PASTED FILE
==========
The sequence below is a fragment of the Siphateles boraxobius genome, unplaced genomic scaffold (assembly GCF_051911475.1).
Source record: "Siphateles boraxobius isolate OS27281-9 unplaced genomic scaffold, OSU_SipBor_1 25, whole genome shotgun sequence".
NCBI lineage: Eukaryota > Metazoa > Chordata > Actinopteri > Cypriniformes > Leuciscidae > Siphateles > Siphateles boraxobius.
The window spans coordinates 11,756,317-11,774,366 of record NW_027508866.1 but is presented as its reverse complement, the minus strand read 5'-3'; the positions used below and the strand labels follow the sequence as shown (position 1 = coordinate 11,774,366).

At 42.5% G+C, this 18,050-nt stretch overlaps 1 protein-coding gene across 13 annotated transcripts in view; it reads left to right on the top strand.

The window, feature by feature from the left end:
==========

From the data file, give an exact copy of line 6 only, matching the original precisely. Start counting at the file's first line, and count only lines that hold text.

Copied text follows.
The window, feature by feature from the left end: